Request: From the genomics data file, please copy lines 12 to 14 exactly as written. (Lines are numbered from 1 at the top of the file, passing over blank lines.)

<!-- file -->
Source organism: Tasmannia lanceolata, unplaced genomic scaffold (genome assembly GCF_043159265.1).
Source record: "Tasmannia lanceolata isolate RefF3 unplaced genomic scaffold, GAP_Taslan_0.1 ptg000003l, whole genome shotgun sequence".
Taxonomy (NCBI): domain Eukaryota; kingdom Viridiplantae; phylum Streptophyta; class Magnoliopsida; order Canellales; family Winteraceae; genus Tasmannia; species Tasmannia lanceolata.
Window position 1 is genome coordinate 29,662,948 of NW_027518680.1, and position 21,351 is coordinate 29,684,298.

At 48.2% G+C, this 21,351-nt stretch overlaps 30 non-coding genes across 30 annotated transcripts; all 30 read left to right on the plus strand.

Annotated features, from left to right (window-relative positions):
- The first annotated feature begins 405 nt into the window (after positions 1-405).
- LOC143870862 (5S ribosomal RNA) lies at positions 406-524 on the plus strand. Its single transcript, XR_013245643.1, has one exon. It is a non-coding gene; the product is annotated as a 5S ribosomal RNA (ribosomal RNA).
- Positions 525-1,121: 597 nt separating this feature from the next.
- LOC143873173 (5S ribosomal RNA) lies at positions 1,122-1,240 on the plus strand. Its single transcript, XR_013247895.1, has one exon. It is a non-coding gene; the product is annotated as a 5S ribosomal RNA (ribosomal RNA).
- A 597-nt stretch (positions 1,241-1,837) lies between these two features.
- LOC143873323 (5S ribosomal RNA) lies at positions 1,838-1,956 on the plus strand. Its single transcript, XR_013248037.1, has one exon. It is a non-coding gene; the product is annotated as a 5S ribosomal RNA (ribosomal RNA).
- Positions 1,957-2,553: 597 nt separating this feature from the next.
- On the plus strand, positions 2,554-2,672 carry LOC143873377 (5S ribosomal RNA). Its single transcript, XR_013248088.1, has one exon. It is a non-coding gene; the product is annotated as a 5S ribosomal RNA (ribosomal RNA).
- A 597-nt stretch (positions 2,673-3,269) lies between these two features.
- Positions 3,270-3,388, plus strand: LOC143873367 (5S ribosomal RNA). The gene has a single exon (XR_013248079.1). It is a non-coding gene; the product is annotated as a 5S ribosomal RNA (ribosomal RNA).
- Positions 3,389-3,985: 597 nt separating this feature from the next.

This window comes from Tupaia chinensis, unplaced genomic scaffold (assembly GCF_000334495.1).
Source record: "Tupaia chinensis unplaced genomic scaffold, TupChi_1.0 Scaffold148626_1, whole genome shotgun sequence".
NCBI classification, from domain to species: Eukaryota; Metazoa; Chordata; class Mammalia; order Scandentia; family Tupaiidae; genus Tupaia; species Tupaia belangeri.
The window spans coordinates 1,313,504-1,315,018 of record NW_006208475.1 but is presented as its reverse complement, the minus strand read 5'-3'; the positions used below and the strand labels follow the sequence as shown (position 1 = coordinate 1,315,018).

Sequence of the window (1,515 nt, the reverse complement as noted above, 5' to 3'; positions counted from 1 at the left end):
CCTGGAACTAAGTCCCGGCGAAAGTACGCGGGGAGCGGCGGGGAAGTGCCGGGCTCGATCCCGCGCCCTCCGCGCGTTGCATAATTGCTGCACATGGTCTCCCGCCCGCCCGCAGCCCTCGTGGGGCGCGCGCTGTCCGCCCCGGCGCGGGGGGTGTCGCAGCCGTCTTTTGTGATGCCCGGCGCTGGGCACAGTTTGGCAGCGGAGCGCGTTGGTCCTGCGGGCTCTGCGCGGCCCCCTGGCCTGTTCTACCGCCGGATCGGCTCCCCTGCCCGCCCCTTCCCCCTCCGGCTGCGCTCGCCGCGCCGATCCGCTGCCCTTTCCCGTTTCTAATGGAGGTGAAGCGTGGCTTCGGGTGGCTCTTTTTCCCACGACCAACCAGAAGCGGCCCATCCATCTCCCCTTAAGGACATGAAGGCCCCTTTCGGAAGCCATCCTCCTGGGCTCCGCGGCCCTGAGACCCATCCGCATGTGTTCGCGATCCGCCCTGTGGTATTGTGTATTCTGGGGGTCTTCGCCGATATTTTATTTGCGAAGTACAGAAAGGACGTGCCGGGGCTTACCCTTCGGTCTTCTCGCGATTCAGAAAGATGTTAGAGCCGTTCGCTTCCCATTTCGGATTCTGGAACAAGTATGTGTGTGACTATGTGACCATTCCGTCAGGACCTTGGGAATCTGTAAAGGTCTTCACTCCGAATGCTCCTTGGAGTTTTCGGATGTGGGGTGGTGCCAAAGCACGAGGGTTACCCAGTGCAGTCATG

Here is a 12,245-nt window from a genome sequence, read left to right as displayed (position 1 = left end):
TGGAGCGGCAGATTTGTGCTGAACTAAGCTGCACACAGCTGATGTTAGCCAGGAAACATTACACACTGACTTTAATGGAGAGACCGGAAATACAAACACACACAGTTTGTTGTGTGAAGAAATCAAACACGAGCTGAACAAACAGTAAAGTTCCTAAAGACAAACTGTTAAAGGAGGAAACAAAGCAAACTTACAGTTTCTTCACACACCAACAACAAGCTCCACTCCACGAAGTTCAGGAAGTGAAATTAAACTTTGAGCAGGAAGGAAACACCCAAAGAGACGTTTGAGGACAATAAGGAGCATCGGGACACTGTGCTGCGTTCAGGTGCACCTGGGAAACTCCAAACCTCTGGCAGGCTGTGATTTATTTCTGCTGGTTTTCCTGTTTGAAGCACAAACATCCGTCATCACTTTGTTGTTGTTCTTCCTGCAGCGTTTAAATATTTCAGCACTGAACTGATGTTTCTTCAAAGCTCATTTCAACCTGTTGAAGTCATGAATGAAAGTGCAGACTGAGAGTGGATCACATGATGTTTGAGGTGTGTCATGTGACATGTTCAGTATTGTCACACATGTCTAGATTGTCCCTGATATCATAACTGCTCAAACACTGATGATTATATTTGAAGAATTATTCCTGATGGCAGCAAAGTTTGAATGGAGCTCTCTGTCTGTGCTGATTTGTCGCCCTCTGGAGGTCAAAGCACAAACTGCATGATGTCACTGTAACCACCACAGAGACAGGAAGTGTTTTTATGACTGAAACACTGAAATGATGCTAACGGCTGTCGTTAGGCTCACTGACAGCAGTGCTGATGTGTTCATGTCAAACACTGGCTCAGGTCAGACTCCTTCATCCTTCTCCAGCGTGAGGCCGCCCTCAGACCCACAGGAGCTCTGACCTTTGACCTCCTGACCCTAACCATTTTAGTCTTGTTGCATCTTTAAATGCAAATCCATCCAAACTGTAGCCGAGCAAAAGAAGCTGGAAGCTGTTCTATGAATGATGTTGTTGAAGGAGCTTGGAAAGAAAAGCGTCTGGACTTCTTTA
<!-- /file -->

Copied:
- LOC143873323 (5S ribosomal RNA) lies at positions 1,838-1,956 on the plus strand. Its single transcript, XR_013248037.1, has one exon. It is a non-coding gene; the product is annotated as a 5S ribosomal RNA (ribosomal RNA).
- Positions 1,957-2,553: 597 nt separating this feature from the next.
- On the plus strand, positions 2,554-2,672 carry LOC143873377 (5S ribosomal RNA). Its single transcript, XR_013248088.1, has one exon. It is a non-coding gene; the product is annotated as a 5S ribosomal RNA (ribosomal RNA).